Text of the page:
Geneva - There is no debate about the magnitude of the refugee crisis the world now faces. In its 2014 global-trends report, “World at War,” released just this month, the UN High Commissioner for Refugees (UNHCR) warned that the last year has seen the highest number of forcibly displaced people since it began keeping records. “We are witnessing a paradigm change, an unchecked slide into an era in which the scale of global forced displacement as well as the response required is now clearly dwarfing anything seen before,” said Antonio Guterres, UN High Commissioner for Refugees.

Most of the ensuing discussion has focused on the immediate crisis of the moment: how to stop smugglers, which countries should accept how many asylum seekers, how host countries can better cope with the influx, how much money is needed from donor countries.

However, there is an ever-growing problem that in the long run will exact an even higher price: the expanding proportion of refugees and forced migrants for whom displacement has become a chronic state.  In fact, the average period of time that a refugee spends out of his or her country now is 10 years.

In this report, we focus on Lebanon—an overwhelmed host nation with more refugees per capita than any other country in the world, as well as the oldest population of long-term refugees (the Palestinians, living in limbo for 60 years now). By the end of 2014, Lebanon hosted the largest number of refugees in relation to its national population, with 232 per 1,000 inhabitants.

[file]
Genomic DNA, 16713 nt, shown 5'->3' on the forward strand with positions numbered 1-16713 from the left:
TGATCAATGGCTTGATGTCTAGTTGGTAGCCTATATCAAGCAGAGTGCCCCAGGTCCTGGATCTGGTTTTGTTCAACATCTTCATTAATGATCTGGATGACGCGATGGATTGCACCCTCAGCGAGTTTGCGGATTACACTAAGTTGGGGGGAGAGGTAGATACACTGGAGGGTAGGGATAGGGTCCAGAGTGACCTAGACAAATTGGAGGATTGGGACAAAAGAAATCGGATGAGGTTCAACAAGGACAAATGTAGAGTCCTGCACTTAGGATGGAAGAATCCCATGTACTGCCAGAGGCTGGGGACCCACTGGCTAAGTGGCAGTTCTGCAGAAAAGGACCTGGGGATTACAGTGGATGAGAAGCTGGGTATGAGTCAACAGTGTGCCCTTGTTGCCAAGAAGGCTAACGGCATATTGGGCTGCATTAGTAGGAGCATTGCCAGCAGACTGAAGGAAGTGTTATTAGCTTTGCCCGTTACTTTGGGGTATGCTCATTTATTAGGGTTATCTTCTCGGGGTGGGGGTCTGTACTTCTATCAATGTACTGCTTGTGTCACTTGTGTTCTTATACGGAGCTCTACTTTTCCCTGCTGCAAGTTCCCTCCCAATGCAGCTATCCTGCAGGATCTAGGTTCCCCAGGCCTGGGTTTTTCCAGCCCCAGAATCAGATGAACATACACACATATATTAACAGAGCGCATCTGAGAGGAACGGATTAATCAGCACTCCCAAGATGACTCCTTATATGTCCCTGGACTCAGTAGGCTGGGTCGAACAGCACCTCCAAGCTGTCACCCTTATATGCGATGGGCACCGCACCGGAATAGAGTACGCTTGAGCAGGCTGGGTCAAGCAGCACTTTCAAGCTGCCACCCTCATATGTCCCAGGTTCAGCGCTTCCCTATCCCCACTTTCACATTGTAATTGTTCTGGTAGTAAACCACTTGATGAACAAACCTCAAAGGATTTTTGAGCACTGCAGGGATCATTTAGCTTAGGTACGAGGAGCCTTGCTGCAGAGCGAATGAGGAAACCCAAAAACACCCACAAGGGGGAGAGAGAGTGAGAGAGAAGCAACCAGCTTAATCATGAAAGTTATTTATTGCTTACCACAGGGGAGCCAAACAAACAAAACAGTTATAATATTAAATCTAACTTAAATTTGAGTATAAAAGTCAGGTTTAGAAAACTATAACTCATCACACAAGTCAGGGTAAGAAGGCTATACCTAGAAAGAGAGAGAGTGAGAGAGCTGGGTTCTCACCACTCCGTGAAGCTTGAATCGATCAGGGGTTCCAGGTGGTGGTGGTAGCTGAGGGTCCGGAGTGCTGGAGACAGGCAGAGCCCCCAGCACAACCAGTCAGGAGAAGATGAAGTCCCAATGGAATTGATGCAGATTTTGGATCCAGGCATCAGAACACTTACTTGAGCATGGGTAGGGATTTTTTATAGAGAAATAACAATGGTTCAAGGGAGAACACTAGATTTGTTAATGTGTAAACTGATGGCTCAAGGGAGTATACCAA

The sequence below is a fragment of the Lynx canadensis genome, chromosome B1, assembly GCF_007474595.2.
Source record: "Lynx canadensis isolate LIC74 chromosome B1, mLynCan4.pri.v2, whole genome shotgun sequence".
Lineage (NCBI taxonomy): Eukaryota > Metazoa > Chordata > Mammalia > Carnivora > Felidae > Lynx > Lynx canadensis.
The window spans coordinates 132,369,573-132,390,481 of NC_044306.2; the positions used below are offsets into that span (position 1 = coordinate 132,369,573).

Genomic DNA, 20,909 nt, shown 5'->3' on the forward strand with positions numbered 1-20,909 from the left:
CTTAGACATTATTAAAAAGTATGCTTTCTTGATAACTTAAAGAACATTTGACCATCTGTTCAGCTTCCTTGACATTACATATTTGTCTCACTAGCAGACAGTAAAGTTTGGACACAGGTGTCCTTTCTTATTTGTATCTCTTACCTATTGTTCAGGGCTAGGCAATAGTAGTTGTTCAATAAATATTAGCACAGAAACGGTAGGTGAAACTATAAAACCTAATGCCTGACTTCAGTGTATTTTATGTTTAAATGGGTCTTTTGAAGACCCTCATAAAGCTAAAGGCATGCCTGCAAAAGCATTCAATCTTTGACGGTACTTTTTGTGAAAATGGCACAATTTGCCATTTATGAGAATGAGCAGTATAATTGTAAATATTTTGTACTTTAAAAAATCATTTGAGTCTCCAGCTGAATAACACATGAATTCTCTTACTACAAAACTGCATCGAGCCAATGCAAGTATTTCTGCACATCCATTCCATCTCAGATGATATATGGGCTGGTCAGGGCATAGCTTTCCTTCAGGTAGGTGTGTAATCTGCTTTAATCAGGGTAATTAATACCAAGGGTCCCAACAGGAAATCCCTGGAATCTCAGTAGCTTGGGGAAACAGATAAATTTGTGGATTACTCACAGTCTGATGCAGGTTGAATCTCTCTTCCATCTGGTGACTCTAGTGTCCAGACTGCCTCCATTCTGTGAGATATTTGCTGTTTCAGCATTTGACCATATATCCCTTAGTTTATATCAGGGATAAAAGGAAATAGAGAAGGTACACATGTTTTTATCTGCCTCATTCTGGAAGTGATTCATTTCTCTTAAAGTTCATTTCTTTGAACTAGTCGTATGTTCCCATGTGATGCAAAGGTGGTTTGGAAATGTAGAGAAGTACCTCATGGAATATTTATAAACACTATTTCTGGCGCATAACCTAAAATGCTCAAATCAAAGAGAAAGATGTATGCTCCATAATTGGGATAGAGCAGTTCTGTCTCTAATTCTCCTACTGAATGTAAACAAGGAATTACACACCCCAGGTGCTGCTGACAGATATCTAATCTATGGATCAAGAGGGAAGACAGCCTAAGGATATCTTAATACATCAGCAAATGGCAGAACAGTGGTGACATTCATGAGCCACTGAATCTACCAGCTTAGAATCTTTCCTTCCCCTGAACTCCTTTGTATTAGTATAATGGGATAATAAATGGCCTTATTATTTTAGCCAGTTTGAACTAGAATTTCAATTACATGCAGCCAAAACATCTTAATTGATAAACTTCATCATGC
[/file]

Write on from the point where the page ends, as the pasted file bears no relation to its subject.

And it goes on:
Fueling this crisis in Lebanon and elsewhere is Syria, the world's biggest producer of both internally displaced people (7.6 million) and refugees (3.88 million at the end of 2014). If the number of refugees continues to rise as expected, the Syrian conflict could result in the largest mass exodus of citizens from any country in the world since the 1994 Rwandan genocide and the worst refugee crisis since World War II.

However, this needed focus on Syrian refugees must not be allowed to condemn the Palestinians living in Lebanon and subject to severe discrimination  

There is an almost total lack of attention to or dialogue about the 5 million Palestinians living in a state of perpetual limbo in the Occupied Territories or as refugees elsewhere—including about 450,000 registered with UNRWA. This longest-in-history warehousing of human beings, more than 60 years, is a moral travesty and it is time to put it to an end.

Euro-Med Monitor calls on international governance bodies and donors to:


  •          Eliminate ‘begging’ from the equation.
  •          Incorporate capacity building and grassroots development into their programs and funding from the very beginning.
  •          Plan from the “bottom up” instead of “top down”—meaning making it required to include beneficiaries in all phases of development and implementation.
  •          Better support host countries—and demand that standards are met.
  •          Spread the burden with dramatically increased opportunities for resettlement.
  •          The special case of the Palestinians: Restore their human rights.


Click here to read the full report